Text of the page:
Eva-Maria Westbroek’s Sieglinde is a woman transformed by love. When she sings of spring’s arrival in the form of Siegmund after the long winter of her unhappy marriage, you can almost see the warm blood coursing through her veins, bringing her back to life. The joyful abandon of her phrasing, the keen intelligence and inner life she brings to this sad, wronged woman is bliss itself.

Jonas Kaufmann and Eva-Maria Westbroek in the Metropolitan Opera’s  Die Walküre. Photo © Ken Howard/Metropolitan Opera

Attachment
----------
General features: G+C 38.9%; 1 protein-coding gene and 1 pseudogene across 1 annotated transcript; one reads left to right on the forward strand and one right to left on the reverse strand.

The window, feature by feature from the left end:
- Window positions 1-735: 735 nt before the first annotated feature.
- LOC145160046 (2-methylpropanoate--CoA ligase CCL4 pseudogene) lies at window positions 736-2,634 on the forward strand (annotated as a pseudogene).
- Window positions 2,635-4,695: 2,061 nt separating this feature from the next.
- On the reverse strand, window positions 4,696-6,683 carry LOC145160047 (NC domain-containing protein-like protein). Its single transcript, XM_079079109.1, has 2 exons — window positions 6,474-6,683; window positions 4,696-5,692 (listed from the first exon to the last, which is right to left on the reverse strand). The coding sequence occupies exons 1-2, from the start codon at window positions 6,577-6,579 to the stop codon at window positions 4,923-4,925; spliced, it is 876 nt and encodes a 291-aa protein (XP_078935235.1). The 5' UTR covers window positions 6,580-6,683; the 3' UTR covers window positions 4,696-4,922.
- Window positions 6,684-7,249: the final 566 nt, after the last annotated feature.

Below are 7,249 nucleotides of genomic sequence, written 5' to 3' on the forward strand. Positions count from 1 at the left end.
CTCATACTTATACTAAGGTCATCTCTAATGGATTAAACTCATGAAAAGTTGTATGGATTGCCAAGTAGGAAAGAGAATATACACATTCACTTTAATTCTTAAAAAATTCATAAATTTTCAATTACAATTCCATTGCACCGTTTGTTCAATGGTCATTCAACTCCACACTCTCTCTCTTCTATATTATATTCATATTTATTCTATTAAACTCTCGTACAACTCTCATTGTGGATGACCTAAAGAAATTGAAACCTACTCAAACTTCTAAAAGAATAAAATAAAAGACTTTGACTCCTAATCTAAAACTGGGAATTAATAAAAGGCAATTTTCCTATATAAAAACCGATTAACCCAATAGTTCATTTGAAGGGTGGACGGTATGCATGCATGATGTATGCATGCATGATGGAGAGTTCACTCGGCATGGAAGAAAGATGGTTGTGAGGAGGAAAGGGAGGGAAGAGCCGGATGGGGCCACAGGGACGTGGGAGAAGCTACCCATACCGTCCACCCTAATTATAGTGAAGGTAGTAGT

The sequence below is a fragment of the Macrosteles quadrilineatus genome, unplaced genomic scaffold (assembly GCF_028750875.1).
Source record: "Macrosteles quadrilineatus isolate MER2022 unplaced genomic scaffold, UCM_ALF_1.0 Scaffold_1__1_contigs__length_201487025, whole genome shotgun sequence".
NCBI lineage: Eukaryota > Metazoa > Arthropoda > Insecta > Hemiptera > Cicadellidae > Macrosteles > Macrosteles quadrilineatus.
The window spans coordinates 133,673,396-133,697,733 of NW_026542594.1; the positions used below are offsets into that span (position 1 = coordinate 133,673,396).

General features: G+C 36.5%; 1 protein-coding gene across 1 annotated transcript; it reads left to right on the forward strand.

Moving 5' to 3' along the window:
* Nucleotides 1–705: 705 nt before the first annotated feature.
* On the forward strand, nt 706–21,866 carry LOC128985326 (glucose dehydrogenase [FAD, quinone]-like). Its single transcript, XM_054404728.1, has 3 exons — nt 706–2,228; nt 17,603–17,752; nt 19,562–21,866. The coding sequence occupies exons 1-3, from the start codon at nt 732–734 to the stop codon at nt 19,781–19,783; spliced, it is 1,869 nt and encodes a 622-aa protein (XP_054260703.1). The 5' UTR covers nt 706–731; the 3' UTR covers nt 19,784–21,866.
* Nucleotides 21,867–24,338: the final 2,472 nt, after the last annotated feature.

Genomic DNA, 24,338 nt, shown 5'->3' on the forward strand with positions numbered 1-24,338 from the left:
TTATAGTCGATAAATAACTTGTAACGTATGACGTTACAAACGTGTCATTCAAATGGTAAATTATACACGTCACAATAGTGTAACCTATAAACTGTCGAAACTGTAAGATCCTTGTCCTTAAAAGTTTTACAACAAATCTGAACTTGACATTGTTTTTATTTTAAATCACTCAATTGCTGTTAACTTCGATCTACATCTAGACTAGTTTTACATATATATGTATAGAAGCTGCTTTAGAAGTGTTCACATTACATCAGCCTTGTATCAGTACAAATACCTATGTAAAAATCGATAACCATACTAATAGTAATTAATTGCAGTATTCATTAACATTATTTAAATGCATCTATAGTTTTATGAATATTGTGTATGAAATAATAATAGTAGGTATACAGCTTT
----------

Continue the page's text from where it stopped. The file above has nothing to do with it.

Although the Dutch soprano will only be singing the first act of Wagner’s Die Walkürein concert with the Melbourne Symphony Orchestra on Saturday, audiences will still experience the sheer artistry and attention to dramatic detail Westbroek brings to all her leading ladies. But it is Sieglinde that she has become closely associated with, a role she’s sung to acclaim in the world’s greatest houses and most memorably opposite the Siegmund of Jonas Kaufmann at the Metropolitan Opera in 2011.

“Her whole story is just so interesting,” Westbroek says over the phone. “From this suppressed person who’s very scared, it’s through love that she gets the strength to get out of her situation. She’s so...

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